IT decision makers say wireless networks are most exposed from a security standpoint, according to cyber security company, Fortinet. In its recent global survey of 1490 CIOs and IT decision makers, it found that 92 per cent of respondents indicated insufficient wireless security is a concern.
The study also showed IT decision makers found wireless networks to be the most vulnerable element of the IT infrastructure -- with 49 per cent of respondents ranking wireless networks as most exposed from a security standpoint, in contrast to just 29 per cent for the core network.
Databases (22 per cent), applications (15 per cent) and storage (seven per cent) infrastructures were considered amongst the least susceptible from a security standpoint.
In Australia, 38 per cent of IT decision makers polled admitted to not having the most basic wireless security measure of authentication in place. In addition, a significant 25 per cent and 42 per cent of enterprises overlook firewall and anti-virus security functions respectively when it comes to wireless strategies. Fortinet marketing products vice-president, John Maddison, said these results are hardly surprising given that more than one-third of the enterprise wireless networks put in place for internal employees do not have the basic security function of authentication in place.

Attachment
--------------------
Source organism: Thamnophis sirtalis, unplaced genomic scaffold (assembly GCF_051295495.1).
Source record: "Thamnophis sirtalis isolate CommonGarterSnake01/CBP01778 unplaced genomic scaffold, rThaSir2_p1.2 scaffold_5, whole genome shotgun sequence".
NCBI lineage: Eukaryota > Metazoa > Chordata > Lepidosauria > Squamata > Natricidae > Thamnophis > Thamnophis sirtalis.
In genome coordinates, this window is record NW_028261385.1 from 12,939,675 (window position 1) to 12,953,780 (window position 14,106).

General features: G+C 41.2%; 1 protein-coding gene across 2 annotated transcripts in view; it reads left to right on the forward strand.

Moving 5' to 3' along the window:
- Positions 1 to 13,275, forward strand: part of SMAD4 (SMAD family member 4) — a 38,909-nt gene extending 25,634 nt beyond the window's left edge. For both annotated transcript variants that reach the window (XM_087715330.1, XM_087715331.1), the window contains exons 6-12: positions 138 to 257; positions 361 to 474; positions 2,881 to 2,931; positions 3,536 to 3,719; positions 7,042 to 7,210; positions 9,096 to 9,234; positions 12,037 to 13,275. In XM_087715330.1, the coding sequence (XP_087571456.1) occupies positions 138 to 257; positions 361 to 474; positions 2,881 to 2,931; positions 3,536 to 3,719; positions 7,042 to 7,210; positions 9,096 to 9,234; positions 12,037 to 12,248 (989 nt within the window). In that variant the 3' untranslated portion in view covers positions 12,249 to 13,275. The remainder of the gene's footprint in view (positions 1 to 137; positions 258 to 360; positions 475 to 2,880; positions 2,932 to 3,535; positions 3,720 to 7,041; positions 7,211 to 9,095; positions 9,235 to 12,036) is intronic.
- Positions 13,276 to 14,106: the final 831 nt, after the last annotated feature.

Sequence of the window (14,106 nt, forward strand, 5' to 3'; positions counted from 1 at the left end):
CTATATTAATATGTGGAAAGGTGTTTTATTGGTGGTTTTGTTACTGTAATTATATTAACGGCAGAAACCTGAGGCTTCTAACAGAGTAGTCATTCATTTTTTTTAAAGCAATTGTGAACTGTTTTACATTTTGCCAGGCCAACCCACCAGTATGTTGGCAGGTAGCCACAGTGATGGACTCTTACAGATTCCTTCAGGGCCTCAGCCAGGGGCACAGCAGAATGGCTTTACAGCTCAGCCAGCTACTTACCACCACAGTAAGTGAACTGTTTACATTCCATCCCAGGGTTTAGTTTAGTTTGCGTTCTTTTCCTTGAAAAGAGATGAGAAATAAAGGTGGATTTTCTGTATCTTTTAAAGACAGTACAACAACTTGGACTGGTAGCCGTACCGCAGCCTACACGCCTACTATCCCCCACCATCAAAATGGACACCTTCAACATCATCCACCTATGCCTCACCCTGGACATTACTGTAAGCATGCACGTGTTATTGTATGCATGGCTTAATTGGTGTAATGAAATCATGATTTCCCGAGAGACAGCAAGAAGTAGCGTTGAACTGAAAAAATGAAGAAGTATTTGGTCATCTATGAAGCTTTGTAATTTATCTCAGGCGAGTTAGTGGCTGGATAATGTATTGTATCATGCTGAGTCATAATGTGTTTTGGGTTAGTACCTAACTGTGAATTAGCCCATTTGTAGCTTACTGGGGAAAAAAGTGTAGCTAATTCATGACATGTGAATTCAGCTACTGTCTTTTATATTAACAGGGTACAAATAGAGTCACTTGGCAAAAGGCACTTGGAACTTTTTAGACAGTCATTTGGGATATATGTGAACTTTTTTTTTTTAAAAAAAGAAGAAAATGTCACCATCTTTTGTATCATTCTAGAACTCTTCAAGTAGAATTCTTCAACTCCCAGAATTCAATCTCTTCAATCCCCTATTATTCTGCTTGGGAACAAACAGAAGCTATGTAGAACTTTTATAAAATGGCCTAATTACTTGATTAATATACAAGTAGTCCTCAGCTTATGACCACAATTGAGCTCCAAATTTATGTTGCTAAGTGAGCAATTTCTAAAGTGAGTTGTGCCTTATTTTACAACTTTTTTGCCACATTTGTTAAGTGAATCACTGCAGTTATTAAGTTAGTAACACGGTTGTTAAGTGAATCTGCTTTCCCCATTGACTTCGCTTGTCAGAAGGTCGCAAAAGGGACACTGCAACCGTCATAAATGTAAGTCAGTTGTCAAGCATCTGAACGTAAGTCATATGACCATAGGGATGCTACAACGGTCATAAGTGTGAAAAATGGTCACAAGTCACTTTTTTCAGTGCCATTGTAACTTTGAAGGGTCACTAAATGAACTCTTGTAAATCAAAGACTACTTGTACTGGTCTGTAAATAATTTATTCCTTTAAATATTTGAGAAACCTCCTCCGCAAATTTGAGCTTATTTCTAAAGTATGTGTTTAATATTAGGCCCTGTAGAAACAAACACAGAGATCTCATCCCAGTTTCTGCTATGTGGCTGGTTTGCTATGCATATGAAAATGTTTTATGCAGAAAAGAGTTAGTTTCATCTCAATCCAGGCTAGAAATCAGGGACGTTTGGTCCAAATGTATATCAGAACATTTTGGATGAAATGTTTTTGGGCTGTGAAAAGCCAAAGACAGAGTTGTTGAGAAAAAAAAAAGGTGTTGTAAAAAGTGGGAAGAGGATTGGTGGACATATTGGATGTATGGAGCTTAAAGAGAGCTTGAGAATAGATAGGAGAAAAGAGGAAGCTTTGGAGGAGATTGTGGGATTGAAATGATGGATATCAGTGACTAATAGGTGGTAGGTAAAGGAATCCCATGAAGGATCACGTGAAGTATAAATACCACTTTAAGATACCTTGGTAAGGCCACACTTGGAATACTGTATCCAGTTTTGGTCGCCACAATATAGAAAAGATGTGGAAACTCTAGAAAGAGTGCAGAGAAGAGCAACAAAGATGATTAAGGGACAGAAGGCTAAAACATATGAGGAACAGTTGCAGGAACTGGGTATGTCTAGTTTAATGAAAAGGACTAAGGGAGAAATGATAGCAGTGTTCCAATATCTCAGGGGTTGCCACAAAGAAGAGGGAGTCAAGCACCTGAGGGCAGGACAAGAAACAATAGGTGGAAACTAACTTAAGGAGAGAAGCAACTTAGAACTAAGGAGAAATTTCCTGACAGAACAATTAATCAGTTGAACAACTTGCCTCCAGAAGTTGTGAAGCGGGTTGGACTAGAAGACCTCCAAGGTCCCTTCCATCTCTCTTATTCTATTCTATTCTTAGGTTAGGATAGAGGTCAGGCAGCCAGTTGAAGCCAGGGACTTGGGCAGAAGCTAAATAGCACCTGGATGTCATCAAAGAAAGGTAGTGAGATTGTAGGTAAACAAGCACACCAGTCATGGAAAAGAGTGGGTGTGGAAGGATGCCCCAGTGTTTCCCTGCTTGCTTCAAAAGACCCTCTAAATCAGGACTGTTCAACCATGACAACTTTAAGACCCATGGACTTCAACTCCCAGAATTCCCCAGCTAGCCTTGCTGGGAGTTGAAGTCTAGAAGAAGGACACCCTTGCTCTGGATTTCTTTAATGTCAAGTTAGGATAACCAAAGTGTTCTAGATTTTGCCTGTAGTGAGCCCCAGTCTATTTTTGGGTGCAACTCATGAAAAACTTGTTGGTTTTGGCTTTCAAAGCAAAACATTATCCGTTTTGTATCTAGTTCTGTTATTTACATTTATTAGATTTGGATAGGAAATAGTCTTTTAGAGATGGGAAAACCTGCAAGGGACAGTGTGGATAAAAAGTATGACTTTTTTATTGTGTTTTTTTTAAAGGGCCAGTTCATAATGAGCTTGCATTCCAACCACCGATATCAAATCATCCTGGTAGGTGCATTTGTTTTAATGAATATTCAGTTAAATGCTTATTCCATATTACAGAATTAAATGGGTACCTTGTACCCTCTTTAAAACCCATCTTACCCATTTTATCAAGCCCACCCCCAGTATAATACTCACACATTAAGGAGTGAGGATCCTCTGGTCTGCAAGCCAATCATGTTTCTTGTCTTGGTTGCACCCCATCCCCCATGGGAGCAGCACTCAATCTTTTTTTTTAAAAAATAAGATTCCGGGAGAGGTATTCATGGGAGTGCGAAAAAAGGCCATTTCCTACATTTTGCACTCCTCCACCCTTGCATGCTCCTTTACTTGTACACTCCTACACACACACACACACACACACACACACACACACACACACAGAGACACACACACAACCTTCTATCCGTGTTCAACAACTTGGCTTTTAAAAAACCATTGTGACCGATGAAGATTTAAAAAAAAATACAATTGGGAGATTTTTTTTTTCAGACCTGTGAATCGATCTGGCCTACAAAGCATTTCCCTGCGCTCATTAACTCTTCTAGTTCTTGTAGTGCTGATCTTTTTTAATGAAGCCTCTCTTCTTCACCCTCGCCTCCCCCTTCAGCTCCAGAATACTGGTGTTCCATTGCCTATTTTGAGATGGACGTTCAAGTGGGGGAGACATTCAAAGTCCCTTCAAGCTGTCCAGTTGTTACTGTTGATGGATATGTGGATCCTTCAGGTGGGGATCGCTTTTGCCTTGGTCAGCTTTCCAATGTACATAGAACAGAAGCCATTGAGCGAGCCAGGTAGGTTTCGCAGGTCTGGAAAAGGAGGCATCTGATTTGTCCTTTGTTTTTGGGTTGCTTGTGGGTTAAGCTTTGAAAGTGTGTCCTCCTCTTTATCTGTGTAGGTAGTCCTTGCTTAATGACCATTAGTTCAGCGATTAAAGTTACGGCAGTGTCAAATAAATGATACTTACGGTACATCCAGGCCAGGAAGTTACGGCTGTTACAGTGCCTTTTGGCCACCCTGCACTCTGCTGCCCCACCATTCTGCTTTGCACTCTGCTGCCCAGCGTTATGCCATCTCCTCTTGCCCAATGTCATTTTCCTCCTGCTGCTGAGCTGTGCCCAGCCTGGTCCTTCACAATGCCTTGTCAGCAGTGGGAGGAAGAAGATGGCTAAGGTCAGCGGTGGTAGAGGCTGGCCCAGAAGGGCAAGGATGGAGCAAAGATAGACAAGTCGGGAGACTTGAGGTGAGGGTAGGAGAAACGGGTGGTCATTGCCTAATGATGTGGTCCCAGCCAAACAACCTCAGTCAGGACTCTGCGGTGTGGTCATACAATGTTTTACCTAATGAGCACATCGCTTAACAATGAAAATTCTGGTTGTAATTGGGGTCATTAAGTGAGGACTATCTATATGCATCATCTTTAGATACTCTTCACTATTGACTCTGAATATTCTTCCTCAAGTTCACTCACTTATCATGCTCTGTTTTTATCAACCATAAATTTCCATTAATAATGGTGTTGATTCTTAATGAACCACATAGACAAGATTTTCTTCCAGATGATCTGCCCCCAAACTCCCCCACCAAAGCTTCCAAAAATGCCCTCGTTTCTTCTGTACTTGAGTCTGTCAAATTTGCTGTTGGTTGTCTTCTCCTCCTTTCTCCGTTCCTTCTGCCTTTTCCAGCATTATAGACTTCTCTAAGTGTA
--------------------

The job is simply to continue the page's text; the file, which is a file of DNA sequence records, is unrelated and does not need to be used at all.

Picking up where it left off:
"Despite the growth in mobility strategies, wireless security has simply not been a priority for enterprises to date. As advanced persistent attacks increasingly target multiple entry points, and the cloud becomes more prevelant, it's not an oversight organisations should risk any longer," he said.
Other survey highlights include:
- 39 per cent of IT decisions makers consider loss of sensitive corporate and/or customer data the biggest risk of operating an unsecured wireless environment.
- 69 per cent said they have adopted a Cloud approach to management of their wireless infrastructure and 86 per cent trust the Cloud for future wireless deployment.
- Of the Cloud-ready respondents, 64 per cent would want to use a private Cloud infrastructure for wireless management and 36 per cent would outsource to a third party managed services provider.
- 45 per cent of respondents said they provide guest access on their corporate wireless networks, but 24 per cent of these organisations do so without any controls whatsoever.
"As IT strives to balance the need for strong network security with ubiquitous connectivity, wireless must be considered as part of a holistic security strategy to ensure broad and consistent protection for users and devices over wired and wireless access," Maddison added.
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